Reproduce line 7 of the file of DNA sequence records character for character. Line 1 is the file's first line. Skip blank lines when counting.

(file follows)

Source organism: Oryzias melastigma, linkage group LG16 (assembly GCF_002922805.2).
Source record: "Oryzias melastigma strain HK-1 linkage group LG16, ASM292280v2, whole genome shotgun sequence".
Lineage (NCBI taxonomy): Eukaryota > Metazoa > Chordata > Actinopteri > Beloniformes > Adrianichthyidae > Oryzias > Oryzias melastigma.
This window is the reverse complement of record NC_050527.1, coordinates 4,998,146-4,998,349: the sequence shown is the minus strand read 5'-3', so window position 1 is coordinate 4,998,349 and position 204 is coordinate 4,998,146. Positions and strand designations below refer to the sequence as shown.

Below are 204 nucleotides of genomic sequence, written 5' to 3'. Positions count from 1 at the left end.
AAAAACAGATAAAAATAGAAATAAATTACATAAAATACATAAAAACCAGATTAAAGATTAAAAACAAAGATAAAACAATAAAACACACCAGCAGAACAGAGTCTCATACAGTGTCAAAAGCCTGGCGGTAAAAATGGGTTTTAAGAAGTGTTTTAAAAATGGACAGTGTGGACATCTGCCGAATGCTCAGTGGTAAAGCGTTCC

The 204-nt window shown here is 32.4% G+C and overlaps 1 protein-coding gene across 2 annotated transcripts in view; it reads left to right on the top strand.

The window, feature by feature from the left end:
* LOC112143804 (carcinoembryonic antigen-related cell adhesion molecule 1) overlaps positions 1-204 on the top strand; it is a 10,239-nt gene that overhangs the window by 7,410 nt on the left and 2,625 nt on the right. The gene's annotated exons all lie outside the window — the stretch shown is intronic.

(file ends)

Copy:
The 204-nt window shown here is 32.4% G+C and overlaps 1 protein-coding gene across 2 annotated transcripts in view; it reads left to right on the top strand.